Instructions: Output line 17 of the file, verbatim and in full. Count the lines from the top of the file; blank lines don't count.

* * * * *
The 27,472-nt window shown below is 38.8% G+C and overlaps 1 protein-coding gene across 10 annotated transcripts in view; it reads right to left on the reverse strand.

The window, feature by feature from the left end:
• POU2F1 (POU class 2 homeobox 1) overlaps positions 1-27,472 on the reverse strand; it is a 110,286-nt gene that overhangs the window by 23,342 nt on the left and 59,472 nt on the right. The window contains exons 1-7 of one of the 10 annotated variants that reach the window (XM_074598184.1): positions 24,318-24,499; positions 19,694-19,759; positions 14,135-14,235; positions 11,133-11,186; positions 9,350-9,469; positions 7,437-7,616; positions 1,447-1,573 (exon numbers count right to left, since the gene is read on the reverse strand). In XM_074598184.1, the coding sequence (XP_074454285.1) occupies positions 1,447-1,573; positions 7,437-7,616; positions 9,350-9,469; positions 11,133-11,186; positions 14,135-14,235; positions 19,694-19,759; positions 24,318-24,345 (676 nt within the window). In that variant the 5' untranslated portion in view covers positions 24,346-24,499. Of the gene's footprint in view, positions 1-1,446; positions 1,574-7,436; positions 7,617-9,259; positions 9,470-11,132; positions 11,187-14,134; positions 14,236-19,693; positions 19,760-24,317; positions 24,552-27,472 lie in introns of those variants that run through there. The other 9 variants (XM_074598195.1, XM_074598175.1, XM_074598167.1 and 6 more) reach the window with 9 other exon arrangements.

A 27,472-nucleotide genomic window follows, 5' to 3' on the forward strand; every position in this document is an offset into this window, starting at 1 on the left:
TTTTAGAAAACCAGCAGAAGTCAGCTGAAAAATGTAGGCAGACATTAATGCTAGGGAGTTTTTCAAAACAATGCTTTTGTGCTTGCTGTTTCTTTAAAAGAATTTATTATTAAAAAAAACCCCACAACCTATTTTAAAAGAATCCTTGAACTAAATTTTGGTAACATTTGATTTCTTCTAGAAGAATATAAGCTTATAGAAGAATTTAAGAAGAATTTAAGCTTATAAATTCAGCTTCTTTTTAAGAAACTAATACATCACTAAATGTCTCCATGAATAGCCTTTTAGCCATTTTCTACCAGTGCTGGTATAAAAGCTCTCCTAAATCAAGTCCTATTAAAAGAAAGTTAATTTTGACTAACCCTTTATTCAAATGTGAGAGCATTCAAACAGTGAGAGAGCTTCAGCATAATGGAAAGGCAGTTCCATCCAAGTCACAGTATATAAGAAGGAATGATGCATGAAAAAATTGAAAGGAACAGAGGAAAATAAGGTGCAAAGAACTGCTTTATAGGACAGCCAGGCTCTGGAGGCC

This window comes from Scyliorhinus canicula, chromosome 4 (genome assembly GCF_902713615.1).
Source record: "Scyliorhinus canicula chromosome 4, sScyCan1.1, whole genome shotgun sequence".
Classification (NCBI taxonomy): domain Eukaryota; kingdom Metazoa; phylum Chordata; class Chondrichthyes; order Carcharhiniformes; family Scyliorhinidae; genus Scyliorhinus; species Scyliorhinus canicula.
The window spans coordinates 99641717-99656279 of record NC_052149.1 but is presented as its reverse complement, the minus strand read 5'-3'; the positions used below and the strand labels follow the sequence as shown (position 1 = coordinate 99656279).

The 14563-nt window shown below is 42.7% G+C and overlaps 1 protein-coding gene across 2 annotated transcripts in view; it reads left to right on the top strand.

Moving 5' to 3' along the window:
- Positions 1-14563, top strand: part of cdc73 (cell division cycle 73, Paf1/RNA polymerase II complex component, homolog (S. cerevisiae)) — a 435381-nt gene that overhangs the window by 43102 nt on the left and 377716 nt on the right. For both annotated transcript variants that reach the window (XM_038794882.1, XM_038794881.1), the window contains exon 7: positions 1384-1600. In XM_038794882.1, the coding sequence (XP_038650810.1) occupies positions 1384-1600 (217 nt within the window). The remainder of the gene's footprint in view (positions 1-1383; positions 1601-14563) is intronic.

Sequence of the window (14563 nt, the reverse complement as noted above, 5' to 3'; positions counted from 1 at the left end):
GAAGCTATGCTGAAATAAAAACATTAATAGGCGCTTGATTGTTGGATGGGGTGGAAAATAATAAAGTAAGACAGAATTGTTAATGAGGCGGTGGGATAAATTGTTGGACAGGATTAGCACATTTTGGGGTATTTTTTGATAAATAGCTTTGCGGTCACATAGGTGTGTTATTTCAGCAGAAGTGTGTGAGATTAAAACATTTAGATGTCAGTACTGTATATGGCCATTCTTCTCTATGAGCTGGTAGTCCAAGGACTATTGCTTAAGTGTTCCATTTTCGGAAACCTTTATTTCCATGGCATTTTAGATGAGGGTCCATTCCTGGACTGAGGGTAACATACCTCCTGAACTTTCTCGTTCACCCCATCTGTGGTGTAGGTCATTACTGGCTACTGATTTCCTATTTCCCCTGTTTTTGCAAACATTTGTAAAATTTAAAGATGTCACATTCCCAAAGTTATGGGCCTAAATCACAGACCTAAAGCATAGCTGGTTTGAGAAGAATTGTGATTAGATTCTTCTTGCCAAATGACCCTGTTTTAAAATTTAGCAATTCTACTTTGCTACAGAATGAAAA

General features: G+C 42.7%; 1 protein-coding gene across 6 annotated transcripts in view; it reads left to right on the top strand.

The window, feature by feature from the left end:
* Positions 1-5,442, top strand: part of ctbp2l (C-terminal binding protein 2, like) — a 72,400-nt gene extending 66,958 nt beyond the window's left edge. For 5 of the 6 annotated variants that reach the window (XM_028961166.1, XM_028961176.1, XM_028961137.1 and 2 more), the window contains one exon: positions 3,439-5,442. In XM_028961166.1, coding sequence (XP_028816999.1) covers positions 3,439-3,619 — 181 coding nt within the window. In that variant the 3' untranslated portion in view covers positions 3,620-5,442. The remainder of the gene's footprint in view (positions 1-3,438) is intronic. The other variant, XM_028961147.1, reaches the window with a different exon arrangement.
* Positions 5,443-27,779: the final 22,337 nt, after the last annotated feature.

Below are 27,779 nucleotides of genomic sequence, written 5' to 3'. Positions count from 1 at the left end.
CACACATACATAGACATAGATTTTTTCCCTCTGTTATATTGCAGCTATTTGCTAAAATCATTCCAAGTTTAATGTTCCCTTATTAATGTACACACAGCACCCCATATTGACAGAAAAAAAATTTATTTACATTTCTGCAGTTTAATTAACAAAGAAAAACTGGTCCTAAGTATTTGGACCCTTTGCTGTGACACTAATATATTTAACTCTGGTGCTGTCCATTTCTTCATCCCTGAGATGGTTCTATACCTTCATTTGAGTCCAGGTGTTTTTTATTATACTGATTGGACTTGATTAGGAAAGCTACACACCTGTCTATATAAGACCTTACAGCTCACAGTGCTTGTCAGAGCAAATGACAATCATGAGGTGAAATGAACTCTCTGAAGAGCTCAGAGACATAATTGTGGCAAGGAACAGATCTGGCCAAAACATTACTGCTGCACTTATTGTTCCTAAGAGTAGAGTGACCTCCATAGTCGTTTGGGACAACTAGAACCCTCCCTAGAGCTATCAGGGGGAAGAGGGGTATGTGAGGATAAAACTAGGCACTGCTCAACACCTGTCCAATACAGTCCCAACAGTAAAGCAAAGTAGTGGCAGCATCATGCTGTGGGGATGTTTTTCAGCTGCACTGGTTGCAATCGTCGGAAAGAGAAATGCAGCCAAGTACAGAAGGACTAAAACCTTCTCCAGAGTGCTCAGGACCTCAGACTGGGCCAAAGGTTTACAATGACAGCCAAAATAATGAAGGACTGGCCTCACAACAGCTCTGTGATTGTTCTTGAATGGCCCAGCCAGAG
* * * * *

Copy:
* Positions 1-5,442, top strand: part of ctbp2l (C-terminal binding protein 2, like) — a 72,400-nt gene extending 66,958 nt beyond the window's left edge. For 5 of the 6 annotated variants that reach the window (XM_028961166.1, XM_028961176.1, XM_028961137.1 and 2 more), the window contains one exon: positions 3,439-5,442. In XM_028961166.1, coding sequence (XP_028816999.1) covers positions 3,439-3,619 — 181 coding nt within the window. In that variant the 3' untranslated portion in view covers positions 3,620-5,442. The remainder of the gene's footprint in view (positions 1-3,438) is intronic. The other variant, XM_028961147.1, reaches the window with a different exon arrangement.